These teas are a problem for vendors. When it comes to traditionally stored pu’erh, western vendors are resellers and almost noone is drawing from a stock of tea they sourced for a few dollars years ago.. The vendor needs to resell someone else’s tea. Even most no-name teas are selling for $100 or maybe a little less (sadly the Xiaobing was not popular in the early 2000s). In order to make it worth a vendor’s time, they need to markup the tea. Marking it up even 2x pushes $75 teas north of $150. Most vendors choose to not bother and when they do, what could be a relatively affordable tea ends up selling for ~$200/cake.. And the tea vendor (if they’re honest) can’t even give you a precise or accurate history of the tea. That’s a hard sell to the kombucha-drinker whose serious tea experience is buying Whole Foods pu’erh and wants a refund when you can’t tell him if the smelly thing he bought is organic or not.

Takeaways

Sourcing and finding good references for traditionally stored pu’erh is a major challenge to both the hobbyist and the vendor. I’d argue finding good tea in the west is more about seeking and cultivating relationships with people who know more than you, than being a super taster with a fantastic palate. Of course, tasting the tea and getting valuable reference points are important for knowing when you come across the real McCoy.. If you do happen to come across an example that seems like a good reference don’t bother trying to verify the village or precise harvest date.. Do yourself a favor and buy some.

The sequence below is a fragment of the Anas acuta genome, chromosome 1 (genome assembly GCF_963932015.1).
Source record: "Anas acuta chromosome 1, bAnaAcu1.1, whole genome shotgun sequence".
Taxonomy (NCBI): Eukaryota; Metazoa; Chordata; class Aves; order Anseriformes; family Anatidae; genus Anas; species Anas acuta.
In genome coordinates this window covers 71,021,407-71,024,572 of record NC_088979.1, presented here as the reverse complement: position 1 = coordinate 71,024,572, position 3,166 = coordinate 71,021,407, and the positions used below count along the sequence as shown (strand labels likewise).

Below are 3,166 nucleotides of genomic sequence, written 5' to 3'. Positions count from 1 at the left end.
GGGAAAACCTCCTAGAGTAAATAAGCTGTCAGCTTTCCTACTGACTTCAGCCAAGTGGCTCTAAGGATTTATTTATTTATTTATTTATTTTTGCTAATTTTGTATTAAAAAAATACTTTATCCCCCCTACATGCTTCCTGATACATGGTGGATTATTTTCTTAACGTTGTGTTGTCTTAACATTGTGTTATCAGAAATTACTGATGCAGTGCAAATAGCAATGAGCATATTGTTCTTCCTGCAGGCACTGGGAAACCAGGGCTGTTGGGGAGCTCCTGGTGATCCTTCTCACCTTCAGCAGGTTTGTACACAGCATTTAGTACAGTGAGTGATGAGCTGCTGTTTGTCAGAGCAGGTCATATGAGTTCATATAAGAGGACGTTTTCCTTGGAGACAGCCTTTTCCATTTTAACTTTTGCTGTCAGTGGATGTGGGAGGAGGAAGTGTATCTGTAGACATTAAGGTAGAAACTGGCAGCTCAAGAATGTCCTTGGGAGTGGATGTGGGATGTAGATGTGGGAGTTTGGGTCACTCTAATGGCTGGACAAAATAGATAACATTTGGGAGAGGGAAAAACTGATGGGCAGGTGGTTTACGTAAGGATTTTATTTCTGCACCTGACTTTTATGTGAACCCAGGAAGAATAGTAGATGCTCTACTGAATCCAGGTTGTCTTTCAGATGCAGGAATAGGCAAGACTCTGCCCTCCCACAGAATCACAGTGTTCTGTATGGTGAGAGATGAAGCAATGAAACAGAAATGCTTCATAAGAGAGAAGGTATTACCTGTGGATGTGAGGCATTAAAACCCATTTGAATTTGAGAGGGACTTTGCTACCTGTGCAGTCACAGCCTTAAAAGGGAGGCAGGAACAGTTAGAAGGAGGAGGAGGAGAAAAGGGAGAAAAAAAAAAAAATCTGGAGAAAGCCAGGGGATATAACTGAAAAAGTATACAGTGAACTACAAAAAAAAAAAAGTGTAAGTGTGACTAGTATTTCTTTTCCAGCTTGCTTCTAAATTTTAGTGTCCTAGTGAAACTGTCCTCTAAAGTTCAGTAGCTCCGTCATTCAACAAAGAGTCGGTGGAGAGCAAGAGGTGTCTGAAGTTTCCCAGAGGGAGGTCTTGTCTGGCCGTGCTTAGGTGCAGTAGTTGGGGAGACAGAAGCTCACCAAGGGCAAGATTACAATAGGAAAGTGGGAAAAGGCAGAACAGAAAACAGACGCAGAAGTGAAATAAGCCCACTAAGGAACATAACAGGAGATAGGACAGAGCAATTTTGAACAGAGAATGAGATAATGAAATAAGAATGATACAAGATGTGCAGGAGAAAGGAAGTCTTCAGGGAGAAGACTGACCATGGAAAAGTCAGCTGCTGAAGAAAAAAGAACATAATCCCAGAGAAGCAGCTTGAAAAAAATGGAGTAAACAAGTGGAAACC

Dank ripe.

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14 Responses to Some Thoughts & Problems With Traditionally Stored Pu’erh

  1. Thanks for this article James. Traditional/Wet storage is indeed a challenging category for many. In my experience easily 90% of wet stored puerh I have encountered whether online or even in general tea shops in HK, Taiwan are really dodgy and often their age is exaggerated. The new trend and market demand for “drink it now” fresh puerh tea also means there have been changes in the production. The old traditional style of producing highly astringent and potent raw puerh tea under the old regime Menghai Tea Factory is a thing of history. It is this type of tea that would have been most suited for traditional wet storage. Puerh tea without the guts and substance when put through wet storage come out very hollow and lacking in any worthwhile characteristics. The majority of wet stored puerh tea sold in today’s market presents a weak and lifeless brew.

    I have decided to extend my offer for the Educational Series on different storage conditions. Anyone interested in learning and experiencing genuine wet storage is welcome to try the sample pack. Many positive feedback have come back to me for making this available and shining light on otherwise muddy waters (no pun intended).

    http://theguidetopuerhtea.blogspot.com/2017/10/educational-series-20-year-old-puerh.html

    • James says:

      Thanks Varat for the insightful comments. Frankly speaking you have loads more experience shopping in the east. Interesting to hear that there is a lot of dodgy crap (although I’m not totally surprised). I’ve been lucky in many ways even when shopping abroad to have the tips & recommendations of trusted tea folks. I had not heard that tidbit about changing big factories productions but it makes total sense..